You will gather in a group and then have a safety lecture (this is why your rifle is still in the car), followed by an introduction to Appleseed. You will then retrieve and place your rifles on the line under instructor supervision. Following the range commands discussed at the safety lecture, you will shoot your first target, “The Redcoat”, from the prone position. This is a “base line” skills target, which helps the instructors understand the skill level and needs of both the group and the individual.
You will then receive instruction, shoot another target, and learn a bit about the history of April 19, 1775. Repeat. (Lunch Break) Repeat. Repeat. Repeat. Once you’ve completed the basic instruction course, you will learn about the AQT, which is the scored target (this is where the “Rifleman” badge can be earned if your score is high enough.) On Saturday, you will usually shoot at least one AQT. Saturday has been described as drinking from a fire hose, which shows you just how much information you will be receiving in one day.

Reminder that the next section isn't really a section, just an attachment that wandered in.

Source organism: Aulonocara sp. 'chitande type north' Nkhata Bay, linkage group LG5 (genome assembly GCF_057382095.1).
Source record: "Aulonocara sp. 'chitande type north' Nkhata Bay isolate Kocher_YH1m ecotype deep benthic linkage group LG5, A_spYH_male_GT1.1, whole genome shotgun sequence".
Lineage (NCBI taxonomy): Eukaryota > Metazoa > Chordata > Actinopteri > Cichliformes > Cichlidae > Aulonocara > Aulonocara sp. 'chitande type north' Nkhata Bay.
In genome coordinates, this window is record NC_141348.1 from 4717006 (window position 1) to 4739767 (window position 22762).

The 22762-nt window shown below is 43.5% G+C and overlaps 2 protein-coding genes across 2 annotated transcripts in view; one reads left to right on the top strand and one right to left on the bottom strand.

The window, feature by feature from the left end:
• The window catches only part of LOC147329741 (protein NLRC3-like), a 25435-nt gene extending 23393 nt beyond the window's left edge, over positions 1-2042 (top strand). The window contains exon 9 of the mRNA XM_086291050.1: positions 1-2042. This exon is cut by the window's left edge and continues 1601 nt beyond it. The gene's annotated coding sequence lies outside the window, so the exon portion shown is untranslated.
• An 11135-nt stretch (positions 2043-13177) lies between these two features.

Sunday is pretty much spent shooting AQTs and learning about April 19, 1775. You will refine your skills with the help of the instructors and really be able to see the different things you learned yesterday being put in practice.
Don’t worry if you don’t make Rifleman in your first go…it usually takes a few Appleseeds until you achieve that rank. If you like to set goals, then I’d suggest setting the goal of improvement during your first event.
The exact format of each Appleseed differs from shoot boss to shoot boss, but the above is the general outline.
Third, let’s talk about the Appleseed vibe. One part of Appleseed that you will really enjoy is the lectures about April 19, 1775. The story is told over the two days in bits and pieces. Appleseed does not take positions on current political issues, but rather reminds the American citizen about what our forefathers did to create this country.
As a side note, Birdman likes the story of “The Dangerous Old Men” (Hmmm…wonder why?), while I’m partial to “Death Rides a White Horse”.
The other great part of Appleseed is meeting the other attendees, in particular, other OFCCers. OFCC always has at least a few people on the firing line, so you’ll “know” a few people already. And OFCC people help each other out with equipment or gear or snacks, so it’s a warm and friendly environment.
As you head home on Sunday evening, you’ll feel tired but also amped up. You’ll have learned a great deal about shooting a rifle, but also a great deal about April 19, 1775. It’s a great feeling that can be so lacking in our daily lives. You won’t regret attending an Appleseed.
Minerva Appleseed, October 2008